One example of a “fault” allele – a gene variant that would cause a trait that is not allowed in a breed standard – is an allele that causes the brown color, which affects both hair pigment and skin pigment. The color is allowed in breeds like the Labrador Retriever where it causes the chocolate color. However, researchers observed that in breeds where brown is not allowed, such as the Rottweiler and the German Shepherd Dog, brown alleles exist at low frequencies.
Another example of a fault allele is in the Weimaraner, which exists in both longhaired and shorthaired varieties. At least one dog breed organization does not allow longhaired Weimaraners while several others do allow them. Of the Weimaraners sampled in this data, the longhaired allele is present at a 4% frequency.
The same goes for other traits, too, Dreger said. For example, there are around 18 recognized breeds of dogs that have the genetic potential to be born without a tail – such as the popular Australian Shepherd. But the data shows that up to 48 of the breeds analyzed possess the tailless gene variant, usually at a very low frequency; one of those breeds is the Dachshund.
“A breeder would certainly be surprised to see a Dachshund born without a tail,” Dreger said. “The chances are low, but our research shows that the potential is there.”
Both Dreger and Ekenstedt hope the research prompts some discussions within the dog community.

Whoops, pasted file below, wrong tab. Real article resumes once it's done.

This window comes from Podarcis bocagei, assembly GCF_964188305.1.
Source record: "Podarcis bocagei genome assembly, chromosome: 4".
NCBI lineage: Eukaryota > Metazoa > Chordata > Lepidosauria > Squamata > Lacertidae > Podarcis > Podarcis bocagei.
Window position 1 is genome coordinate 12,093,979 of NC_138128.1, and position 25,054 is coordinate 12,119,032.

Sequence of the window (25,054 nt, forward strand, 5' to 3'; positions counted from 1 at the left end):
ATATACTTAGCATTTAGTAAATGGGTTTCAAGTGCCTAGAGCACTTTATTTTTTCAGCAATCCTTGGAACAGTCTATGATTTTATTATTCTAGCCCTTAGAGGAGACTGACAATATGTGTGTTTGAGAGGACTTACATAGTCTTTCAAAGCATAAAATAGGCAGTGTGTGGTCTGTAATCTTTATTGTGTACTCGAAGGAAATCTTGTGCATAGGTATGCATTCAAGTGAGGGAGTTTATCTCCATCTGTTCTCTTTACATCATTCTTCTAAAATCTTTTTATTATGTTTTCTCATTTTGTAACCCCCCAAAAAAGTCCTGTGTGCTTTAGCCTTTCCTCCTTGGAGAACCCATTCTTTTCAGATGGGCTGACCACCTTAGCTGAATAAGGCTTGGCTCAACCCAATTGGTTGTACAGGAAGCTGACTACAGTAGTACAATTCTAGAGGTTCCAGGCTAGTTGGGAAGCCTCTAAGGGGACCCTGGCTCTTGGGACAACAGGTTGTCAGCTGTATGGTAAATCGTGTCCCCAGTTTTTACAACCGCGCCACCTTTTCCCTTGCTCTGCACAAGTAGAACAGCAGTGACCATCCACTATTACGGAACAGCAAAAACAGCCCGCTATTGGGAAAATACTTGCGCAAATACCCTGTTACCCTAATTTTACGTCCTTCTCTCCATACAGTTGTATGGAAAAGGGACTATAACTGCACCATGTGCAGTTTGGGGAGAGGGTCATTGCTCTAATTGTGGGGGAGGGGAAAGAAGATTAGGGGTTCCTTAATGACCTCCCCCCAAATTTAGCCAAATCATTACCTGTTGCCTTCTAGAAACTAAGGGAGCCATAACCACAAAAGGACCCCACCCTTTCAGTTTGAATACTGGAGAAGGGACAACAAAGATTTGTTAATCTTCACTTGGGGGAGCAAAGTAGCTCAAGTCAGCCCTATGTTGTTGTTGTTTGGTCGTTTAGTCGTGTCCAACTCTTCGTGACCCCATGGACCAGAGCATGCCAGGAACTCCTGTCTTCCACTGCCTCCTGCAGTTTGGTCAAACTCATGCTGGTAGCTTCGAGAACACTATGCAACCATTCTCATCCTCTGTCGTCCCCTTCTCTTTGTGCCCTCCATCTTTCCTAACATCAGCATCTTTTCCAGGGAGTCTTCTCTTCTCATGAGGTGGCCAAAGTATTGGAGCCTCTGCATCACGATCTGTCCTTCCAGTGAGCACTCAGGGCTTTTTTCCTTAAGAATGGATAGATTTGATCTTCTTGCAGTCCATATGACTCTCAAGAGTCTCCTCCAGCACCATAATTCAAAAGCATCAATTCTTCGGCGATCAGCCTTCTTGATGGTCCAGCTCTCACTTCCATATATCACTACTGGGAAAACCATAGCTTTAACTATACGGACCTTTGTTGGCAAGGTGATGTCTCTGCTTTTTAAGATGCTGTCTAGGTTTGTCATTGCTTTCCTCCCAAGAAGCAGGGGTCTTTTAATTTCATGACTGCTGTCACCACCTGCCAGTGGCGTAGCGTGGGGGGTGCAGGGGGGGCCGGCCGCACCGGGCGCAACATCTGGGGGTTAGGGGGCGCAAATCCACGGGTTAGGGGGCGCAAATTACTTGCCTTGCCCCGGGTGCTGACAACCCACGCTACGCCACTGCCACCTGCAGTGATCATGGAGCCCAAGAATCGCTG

“I want this to start science-based conversations,” Dreger said. “We’re not here to make decisions on what a breed should or shouldn’t look like or what a breed club should do. We’re here to say these are the facts, and these are the gene variants that naturally exist in these breeds.”
They also hope it changes some perspectives when it comes to what is to be expected with certain breeds of dogs.
“There’s an assumption that the standards for these different breeds of dogs are set in stone,” Dreger said. “People will often make assumptions that if it doesn’t match this, it’s not purebred. This data shows that there is a lot of variation in some of these breeds, and the standards are not as concrete as we expect them to be.”
Wisdom Health funded a Veterinary Summer Scholar position to Blair Hooser, a student at the Purdue College of Veterinary Medicine and coauthor on the paper, for this work. Partial support for Dr. Ekenstedt was provided by the National Institutes of Health.